A conversation between Lynda Harwood-Swenson and Krista Schoening on the topic of
Harwood-Swenson’s current show, Color, Light, and Space.
KS: You made this work during a residency in California while forest fires were raging in
the area. What was that experience like? How would you describe the light and the
atmosphere to someone who hadn’t experienced the smoke of a forest fire? Did you
have a chance to get out into the landscape or did the smoke keep you indoors?
LHS: As I drove down through southern Oregon, the evening sky was glowing orange. It was
eerie to feel like I was driving into it, instead of away from it. The whole west coast was
burning, so I imagine a lot of people experienced this. For me the hardest part was the
heat—coming from Seattle I was not used to it, and the day I arrived it was over 100. We
had air filters in our houses and brought them with us into the studios. After the first few
days I did start to walk and go on short hikes, but because of covid I didn’t explore the area
KS: This work was made in a difficult and potentially frightening time—due to both the
fires and the coronavirus posing existential threats—yet your work feels measured
and almost meditative. Some of these prints in particular remind me of stones set
into a Japanese gravel garden. Is there any relationship between the stressful time
in which these works were generated and the serenity of the work?
LHS: Good question, I would say yes—the work is restrained—I wanted to portray
complexity through minimalism, and let the negative space create tension. I had a
lot of ideas about how to portray my experience of the landscape, and I felt like this
allowed me to combine some of these ideas. The shapes are jewel toned, almost
candy colored and verging on the surreal. They are actually hopeful works, the
landscape became a metaphor for ideas of community, hence the titles “lunch” and
other times of day that people gather.
KS: You write in your artist’s statement that the layering of the hills and the translucency
of the fire haze were an important source of inspiration for these works. Did that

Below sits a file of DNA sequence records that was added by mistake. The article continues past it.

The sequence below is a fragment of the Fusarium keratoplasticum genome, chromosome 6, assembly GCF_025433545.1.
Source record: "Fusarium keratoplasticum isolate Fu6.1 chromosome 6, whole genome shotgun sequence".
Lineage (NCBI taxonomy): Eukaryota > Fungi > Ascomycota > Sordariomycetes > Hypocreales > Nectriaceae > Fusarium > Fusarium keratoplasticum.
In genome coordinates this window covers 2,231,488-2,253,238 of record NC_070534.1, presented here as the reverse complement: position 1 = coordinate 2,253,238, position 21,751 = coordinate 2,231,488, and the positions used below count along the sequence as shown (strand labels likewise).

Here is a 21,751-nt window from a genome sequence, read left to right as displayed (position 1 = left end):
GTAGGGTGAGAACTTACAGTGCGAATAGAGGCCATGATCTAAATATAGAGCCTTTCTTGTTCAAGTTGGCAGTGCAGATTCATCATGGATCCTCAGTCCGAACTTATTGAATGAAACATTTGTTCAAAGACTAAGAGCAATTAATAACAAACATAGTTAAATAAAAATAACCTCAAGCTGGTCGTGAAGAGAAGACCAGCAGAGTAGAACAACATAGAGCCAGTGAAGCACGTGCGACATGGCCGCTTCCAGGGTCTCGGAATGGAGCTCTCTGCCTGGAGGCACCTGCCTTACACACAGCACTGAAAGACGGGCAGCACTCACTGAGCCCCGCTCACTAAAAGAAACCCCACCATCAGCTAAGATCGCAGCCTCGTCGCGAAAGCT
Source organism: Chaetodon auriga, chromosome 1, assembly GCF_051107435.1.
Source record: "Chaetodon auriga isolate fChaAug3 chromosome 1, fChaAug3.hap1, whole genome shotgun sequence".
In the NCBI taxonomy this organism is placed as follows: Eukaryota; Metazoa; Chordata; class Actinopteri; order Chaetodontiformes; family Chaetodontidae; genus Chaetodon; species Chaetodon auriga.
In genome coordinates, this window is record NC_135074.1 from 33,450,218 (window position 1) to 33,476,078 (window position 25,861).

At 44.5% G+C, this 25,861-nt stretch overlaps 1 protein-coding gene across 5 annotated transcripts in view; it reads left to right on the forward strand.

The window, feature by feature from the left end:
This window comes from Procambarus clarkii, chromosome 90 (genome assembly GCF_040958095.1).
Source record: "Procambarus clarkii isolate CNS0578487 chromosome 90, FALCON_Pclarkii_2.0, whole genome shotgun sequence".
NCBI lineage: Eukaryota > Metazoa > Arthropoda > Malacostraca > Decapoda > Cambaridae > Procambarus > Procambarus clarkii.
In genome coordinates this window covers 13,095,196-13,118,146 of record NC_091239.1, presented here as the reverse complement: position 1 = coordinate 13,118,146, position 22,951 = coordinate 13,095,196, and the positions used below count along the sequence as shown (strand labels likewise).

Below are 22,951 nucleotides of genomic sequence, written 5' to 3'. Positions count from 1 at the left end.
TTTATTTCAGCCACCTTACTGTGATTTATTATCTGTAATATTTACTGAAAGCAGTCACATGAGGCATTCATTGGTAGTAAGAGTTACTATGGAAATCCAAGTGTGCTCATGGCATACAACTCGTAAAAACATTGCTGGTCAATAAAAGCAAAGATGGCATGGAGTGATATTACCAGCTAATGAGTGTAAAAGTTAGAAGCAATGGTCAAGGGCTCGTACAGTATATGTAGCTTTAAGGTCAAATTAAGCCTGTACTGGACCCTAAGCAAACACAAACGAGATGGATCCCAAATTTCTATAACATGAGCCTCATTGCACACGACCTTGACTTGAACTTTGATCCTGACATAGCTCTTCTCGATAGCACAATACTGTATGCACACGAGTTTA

haze, or something else about the atmosphere of that time, inspire the palette you
LHS: I’m not entirely sure why I choose this palate. I can’t say that it was the landscape,
but there was something about the light and the haze that must have inspired it. I like
to work with transparent colors and build layers to create complexity. Each color I
used is a blended roll of two or more colors and tones to help create a sense of dimension. Using the candy colors also gives the works a sense of positivity.
KS: The acrylic-on-raw-canvas work Manifesting Happiness has a slightly anarchic
quality, with the colors of the paint bleeding and flowing one into the next. The
medium itself suggests a lack of control. On the other hand, there is a sense of careful control in
the prints here, with their clean edges and a careful craftsmanship. How do you see the
difference between these works, particularly as related to their media?
LHS: Manifesting Happiness relates to the Petaluma work only through color and some
rounded forms from the paint pours, and is really a different project. I have a deep
love for the abstract expressionists and especially for women artists like Helen
Frankenthaler. I was teaching some elementary level workshops on her and Anne
Truitt’s work and I was so happy to be working in that way, pouring the paint and
responding to it as the paintings unfolded. For me, Manifesting Happiness was an
exploratory process, where the Petaluma Landscapes were a very specific idea that
I wanted to make through a specific printmaking medium.
KS: The works Something’s Falling Apart 1 and 2 both have collage elements with
graphite marks on them—perhaps traces of previous projects. Why did you choose
these pieces for inclusion in these pieces? Are those traces fulfilling a mostly formal
function in this work, or do they point obliquely to something outside of the work
LHS: The collage pieces were part of the registration notes and corrections I was making
as I used a Vandercook letterpress to make these pieces. On the etching press,
registration of paper and plate is pretty simple. But using the letterpress was really
tricky for me, the registration is completely different. As I was sweating through it, I
started to see the trace paper and the graphite lines (used to help fix registration) as
part of the composition. I decided to add them to the prints by using a drymount
press. No.s 1 and 2 are part of a series of 5 prints that have a matrix but are made
unique by the collage additions.